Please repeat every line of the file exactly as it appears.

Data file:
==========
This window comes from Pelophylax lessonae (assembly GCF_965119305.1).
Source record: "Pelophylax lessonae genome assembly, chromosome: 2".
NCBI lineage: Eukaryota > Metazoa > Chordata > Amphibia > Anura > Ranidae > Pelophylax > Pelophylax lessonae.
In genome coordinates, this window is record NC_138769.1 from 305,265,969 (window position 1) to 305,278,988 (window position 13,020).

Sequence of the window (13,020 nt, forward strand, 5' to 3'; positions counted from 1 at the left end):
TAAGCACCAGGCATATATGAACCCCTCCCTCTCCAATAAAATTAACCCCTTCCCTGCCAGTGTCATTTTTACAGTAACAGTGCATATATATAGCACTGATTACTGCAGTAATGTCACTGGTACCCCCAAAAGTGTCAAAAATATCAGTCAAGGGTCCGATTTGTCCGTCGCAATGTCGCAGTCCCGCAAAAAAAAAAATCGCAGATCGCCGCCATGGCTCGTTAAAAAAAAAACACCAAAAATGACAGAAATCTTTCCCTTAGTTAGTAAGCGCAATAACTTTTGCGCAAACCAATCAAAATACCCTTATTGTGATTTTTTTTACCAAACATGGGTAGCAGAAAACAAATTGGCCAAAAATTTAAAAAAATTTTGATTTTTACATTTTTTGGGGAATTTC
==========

This window comes from Pelophylax lessonae (assembly GCF_965119305.1).
Source record: "Pelophylax lessonae genome assembly, chromosome: 2".
NCBI lineage: Eukaryota > Metazoa > Chordata > Amphibia > Anura > Ranidae > Pelophylax > Pelophylax lessonae.
In genome coordinates, this window is record NC_138769.1 from 305,265,969 (window position 1) to 305,278,988 (window position 13,020).

Sequence of the window (13,020 nt, forward strand, 5' to 3'; positions counted from 1 at the left end):
TAAGCACCAGGCATATATGAACCCCTCCCTCTCCAATAAAATTAACCCCTTCCCTGCCAGTGTCATTTTTACAGTAACAGTGCATATATATAGCACTGATTACTGCAGTAATGTCACTGGTACCCCCAAAAGTGTCAAAAATATCAGTCAAGGGTCCGATTTGTCCGTCGCAATGTCGCAGTCCCGCAAAAAAAAAAATCGCAGATCGCCGCCATGGCTCGTTAAAAAAAAAACACCAAAAATGACAGAAATCTTTCCCTTAGTTAGTAAGCGCAATAACTTTTGCGCAAACCAATCAAAATACCCTTATTGTGATTTTTTTTACCAAACATGGGTAGCAGAAAACAAATTGGCCAAAAATTTAAAAAAATTTTGATTTTTACATTTTTTGGGGAATTTC